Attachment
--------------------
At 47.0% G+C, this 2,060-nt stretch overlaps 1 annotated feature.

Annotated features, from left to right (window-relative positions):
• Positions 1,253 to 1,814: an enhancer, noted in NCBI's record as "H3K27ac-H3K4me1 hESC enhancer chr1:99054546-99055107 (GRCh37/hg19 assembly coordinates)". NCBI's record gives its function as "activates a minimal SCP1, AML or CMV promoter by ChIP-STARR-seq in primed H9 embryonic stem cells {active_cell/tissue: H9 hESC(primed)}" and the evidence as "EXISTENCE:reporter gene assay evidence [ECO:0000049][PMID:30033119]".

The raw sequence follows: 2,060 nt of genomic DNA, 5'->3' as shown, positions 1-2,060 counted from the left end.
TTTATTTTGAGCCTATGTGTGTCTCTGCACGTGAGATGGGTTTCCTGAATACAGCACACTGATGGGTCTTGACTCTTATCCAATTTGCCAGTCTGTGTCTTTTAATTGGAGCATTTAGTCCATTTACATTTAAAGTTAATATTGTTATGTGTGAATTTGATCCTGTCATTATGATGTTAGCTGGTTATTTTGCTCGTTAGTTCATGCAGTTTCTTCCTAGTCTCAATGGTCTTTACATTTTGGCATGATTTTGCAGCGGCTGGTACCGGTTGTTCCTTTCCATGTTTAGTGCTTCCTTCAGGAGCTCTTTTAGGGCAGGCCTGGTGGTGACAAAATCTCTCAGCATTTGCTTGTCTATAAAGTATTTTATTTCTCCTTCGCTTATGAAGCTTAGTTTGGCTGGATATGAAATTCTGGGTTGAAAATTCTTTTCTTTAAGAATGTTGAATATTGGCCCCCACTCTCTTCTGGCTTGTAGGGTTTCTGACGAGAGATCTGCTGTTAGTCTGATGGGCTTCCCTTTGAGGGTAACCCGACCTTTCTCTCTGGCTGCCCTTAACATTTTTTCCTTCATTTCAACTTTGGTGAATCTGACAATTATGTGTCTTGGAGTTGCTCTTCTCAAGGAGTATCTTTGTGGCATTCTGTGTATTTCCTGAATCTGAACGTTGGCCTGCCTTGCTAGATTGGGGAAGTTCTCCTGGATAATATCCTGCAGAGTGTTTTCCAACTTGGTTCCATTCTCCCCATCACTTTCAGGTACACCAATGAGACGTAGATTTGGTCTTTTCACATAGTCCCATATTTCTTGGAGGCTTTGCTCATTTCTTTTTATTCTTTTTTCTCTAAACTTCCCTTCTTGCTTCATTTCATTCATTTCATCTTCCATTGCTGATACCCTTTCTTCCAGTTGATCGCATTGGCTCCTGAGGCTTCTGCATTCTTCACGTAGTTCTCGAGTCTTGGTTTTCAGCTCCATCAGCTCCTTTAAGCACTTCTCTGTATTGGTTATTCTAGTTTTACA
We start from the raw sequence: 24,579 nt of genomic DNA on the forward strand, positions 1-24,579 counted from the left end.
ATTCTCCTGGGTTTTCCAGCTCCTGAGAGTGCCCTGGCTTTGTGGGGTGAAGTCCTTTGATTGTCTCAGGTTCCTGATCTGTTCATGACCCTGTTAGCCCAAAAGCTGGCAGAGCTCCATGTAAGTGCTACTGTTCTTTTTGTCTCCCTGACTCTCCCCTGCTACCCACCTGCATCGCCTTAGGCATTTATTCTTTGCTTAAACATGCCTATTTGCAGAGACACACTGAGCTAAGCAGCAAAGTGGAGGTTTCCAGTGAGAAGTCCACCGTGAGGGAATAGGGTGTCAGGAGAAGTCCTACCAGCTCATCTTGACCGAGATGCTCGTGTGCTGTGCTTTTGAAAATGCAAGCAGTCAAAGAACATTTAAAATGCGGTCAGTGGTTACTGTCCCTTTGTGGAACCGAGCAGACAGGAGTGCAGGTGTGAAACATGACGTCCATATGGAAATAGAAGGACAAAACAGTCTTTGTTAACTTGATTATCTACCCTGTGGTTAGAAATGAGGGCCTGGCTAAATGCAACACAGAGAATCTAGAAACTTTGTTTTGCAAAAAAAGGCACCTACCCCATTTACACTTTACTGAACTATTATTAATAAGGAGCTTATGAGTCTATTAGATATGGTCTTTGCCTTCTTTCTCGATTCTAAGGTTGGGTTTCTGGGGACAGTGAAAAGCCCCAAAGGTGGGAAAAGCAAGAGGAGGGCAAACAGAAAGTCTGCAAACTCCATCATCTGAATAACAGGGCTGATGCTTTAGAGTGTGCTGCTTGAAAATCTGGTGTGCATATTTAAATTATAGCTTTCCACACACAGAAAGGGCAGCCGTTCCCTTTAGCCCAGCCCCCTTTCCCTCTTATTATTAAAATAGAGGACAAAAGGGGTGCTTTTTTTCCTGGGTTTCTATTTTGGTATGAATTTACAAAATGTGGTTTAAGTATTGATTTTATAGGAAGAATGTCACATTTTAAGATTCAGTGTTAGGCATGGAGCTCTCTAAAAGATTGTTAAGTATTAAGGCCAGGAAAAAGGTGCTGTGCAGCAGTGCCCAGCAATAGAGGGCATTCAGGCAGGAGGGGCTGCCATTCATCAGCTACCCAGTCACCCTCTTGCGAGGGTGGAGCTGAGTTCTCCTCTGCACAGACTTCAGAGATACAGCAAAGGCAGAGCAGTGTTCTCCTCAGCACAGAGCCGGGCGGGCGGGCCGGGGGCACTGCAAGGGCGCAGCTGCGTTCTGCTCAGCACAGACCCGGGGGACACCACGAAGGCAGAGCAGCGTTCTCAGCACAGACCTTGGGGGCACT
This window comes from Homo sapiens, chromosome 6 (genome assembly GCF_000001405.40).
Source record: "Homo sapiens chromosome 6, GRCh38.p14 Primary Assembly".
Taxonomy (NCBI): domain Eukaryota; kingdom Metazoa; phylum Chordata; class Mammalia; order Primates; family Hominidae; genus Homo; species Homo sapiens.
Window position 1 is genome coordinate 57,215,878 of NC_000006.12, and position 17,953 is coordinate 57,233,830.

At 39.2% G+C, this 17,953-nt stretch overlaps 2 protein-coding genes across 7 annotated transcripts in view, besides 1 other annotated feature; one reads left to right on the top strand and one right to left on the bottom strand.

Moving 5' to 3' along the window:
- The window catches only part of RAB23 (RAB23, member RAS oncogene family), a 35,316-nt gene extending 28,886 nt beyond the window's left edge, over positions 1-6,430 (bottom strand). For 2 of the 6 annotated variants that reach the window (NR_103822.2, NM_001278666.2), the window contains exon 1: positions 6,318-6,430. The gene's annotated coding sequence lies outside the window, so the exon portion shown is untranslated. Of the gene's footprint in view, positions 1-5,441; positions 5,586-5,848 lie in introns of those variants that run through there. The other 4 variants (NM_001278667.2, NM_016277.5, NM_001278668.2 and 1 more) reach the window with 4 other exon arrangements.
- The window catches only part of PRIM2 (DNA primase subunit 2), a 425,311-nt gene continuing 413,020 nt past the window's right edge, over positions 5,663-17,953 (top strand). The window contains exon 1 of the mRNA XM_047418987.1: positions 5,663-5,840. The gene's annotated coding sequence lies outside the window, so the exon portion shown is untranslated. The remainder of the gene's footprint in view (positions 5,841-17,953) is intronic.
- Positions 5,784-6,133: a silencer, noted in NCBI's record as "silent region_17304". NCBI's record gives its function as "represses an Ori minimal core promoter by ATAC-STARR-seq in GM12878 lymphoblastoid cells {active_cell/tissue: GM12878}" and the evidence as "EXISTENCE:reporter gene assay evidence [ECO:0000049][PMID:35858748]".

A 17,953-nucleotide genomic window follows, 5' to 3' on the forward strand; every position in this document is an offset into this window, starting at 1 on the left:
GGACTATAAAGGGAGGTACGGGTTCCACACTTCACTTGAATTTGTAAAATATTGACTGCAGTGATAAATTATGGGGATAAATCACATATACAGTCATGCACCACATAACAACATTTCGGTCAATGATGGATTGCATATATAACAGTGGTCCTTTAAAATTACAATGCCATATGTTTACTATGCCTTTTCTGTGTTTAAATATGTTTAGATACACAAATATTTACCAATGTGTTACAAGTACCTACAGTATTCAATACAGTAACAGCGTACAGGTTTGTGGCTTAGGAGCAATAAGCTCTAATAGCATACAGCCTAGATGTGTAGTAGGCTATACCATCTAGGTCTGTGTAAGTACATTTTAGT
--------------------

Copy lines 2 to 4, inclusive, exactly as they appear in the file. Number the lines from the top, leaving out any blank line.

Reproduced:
Annotated features, from left to right (window-relative positions):
• Positions 1,253 to 1,814: an enhancer, noted in NCBI's record as "H3K27ac-H3K4me1 hESC enhancer chr1:99054546-99055107 (GRCh37/hg19 assembly coordinates)". NCBI's record gives its function as "activates a minimal SCP1, AML or CMV promoter by ChIP-STARR-seq in primed H9 embryonic stem cells {active_cell/tissue: H9 hESC(primed)}" and the evidence as "EXISTENCE:reporter gene assay evidence [ECO:0000049][PMID:30033119]".

The raw sequence follows: 2,060 nt of genomic DNA, 5'->3' as shown, positions 1-2,060 counted from the left end.